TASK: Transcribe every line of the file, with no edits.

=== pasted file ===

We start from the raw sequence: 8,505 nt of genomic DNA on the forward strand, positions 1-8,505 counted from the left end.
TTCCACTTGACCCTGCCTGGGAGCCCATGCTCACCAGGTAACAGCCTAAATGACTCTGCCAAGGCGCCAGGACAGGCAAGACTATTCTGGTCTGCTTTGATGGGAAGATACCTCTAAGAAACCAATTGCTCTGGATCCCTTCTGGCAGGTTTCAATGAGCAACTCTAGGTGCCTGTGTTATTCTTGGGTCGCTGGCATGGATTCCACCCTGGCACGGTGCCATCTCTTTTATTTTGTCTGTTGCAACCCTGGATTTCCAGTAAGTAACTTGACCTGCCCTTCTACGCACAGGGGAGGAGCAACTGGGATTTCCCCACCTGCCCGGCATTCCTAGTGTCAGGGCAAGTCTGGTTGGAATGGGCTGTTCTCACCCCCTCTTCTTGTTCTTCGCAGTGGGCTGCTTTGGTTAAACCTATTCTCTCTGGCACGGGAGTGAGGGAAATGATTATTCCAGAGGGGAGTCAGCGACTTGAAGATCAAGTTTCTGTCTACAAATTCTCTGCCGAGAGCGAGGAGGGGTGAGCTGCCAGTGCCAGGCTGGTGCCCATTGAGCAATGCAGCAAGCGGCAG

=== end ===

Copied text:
We start from the raw sequence: 8,505 nt of genomic DNA on the forward strand, positions 1-8,505 counted from the left end.
TTCCACTTGACCCTGCCTGGGAGCCCATGCTCACCAGGTAACAGCCTAAATGACTCTGCCAAGGCGCCAGGACAGGCAAGACTATTCTGGTCTGCTTTGATGGGAAGATACCTCTAAGAAACCAATTGCTCTGGATCCCTTCTGGCAGGTTTCAATGAGCAACTCTAGGTGCCTGTGTTATTCTTGGGTCGCTGGCATGGATTCCACCCTGGCACGGTGCCATCTCTTTTATTTTGTCTGTTGCAACCCTGGATTTCCAGTAAGTAACTTGACCTGCCCTTCTACGCACAGGGGAGGAGCAACTGGGATTTCCCCACCTGCCCGGCATTCCTAGTGTCAGGGCAAGTCTGGTTGGAATGGGCTGTTCTCACCCCCTCTTCTTGTTCTTCGCAGTGGGCTGCTTTGGTTAAACCTATTCTCTCTGGCACGGGAGTGAGGGAAATGATTATTCCAGAGGGGAGTCAGCGACTTGAAGATCAAGTTTCTGTCTACAAATTCTCTGCCGAGAGCGAGGAGGGGTGAGCTGCCAGTGCCAGGCTGGTGCCCATTGAGCAATGCAGCAAGCGGCAG